BY CHRISTINE SCHULTZ
Marriage can be beautiful, but it’s tough. Yeah, romance is nice – but when real-life challenges arrive, too few couples survive. So, what’s the key to saving your marriage?
“Friendship,” says Kayla Tucker Adams, an author and popular speaker on marital restoration. “Couples need to be friends from the beginning. They need to enjoy each other’s company. They should like hanging out together, talking about their dreams, sharing their challenges, and being emotionally intimate with each other. A solid friendship helps a marriage thrive and survive. Without it, it will be tough to deal with the challenges that will come.”
That advice comes from a woman who divorced her husband, then remarried him four years later. “My husband and I were married for nine years before we had our only child, Brooklyn. She was born sixteen weeks premature, and spent five weeks in the NICU [Neonatal Intensive Care Unit]. During that time, my husband and I were constantly at the hospital. I remember the doctors telling us, ‘Be sure to make time for your marriage. Don’t put everything into being at the hospital, because there’s a very high divorce rate among people who have babies in the NICU.’ My husband and I laughed about it, because we didn’t think that could happen to us,” Kayla reflects.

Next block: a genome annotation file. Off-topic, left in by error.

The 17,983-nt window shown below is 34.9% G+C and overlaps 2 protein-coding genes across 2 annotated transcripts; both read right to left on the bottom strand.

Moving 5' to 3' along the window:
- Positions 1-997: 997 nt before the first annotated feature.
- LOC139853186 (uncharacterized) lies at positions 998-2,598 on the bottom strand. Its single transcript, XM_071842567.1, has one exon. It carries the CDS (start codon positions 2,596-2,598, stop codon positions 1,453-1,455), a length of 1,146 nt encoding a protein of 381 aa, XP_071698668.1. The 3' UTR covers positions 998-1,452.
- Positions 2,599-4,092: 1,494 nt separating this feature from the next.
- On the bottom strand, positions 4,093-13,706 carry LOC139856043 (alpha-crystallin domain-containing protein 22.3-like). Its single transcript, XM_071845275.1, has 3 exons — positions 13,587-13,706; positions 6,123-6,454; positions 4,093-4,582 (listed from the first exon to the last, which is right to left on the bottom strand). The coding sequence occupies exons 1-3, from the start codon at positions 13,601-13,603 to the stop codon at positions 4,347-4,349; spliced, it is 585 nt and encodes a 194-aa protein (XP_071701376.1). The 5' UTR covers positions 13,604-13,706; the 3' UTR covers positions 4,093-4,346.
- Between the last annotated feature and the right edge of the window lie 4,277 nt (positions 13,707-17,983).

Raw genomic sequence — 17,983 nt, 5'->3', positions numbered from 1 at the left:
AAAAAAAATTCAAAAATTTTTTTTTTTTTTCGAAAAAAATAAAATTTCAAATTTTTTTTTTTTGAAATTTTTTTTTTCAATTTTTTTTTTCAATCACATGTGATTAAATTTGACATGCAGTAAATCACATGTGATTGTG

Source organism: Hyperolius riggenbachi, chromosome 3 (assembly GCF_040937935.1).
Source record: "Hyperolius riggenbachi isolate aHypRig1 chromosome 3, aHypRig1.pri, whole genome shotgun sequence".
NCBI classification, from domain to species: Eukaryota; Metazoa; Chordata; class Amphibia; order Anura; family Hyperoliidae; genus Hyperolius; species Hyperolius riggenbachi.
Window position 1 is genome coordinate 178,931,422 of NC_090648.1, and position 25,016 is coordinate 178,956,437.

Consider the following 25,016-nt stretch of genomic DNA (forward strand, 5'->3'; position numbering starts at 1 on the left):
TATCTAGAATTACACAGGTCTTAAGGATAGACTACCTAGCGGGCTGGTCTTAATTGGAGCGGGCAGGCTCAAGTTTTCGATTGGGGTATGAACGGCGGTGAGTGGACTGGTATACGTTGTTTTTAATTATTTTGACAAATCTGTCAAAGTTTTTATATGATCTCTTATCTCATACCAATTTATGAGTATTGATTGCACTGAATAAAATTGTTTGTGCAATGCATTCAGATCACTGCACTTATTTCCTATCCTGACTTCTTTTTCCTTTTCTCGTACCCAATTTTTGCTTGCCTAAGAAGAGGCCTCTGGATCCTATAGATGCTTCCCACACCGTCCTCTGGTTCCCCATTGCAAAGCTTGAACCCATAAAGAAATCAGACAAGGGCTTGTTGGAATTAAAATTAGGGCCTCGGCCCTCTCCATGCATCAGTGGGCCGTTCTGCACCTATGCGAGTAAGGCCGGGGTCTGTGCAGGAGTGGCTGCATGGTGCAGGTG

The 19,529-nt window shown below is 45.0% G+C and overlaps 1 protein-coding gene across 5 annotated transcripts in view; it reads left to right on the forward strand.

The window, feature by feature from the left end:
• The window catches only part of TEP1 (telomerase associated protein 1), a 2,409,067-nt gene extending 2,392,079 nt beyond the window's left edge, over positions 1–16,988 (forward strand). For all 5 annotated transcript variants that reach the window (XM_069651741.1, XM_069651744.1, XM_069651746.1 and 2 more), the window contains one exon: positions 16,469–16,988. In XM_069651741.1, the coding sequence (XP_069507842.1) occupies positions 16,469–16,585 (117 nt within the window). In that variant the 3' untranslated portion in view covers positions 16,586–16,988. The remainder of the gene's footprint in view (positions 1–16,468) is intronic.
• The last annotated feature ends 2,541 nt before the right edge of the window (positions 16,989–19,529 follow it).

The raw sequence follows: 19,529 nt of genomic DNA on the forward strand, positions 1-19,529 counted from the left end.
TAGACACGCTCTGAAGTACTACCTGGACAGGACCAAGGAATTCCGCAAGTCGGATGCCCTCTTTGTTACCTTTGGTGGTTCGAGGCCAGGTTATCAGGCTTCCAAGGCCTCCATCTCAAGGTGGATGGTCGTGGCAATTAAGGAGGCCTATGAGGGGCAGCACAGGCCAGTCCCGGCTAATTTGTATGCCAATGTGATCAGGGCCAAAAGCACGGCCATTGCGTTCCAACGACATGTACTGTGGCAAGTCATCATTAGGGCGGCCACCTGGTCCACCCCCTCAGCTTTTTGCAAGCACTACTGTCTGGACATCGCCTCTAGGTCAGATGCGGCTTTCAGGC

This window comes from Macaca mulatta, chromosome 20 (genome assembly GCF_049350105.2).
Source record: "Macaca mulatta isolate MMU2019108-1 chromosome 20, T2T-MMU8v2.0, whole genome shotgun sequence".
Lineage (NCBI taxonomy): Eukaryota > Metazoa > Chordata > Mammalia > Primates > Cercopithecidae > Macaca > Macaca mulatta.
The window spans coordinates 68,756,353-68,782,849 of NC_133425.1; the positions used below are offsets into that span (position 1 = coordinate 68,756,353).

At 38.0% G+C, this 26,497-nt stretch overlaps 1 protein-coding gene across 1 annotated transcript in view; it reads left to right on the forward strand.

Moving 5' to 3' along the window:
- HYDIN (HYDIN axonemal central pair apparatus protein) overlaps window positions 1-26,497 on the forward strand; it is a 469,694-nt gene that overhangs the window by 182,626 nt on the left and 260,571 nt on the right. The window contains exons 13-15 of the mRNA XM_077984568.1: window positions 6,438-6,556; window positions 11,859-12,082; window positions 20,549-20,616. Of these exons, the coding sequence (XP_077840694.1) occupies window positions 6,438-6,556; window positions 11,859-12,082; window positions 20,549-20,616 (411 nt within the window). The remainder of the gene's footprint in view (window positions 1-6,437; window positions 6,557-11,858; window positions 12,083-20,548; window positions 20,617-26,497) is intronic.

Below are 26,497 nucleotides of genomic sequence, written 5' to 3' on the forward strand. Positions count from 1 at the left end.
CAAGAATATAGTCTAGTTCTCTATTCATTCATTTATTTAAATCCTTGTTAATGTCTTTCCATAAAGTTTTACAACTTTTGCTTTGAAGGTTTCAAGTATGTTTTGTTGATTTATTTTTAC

But it happened. While coping with their stressful situation, and taking care of their premature baby around-the-clock (with a heart monitor, a pulse oximeter, oxygen, and several therapists), Kayla’s husband had an affair.
“People were concerned about me, because I was sick. After giving birth, I spent 3 1⁄2 weeks in the hospital – flat on my back. I was on complete bed rest. So our friends and family were concerned about me, and they were concerned about our daughter. But no one gave my husband the emotional support that he needed,” Kayla confides. “People [tend to] think that men are always okay. Looking back on our situation, I would advise women to pay attention to what their husbands need. Make sure that he’s getting the emotional support that he needs. And if it’s something that you can’t give to him, reach out to your pastor, or mentors, or other male- figures, or friends who can help.”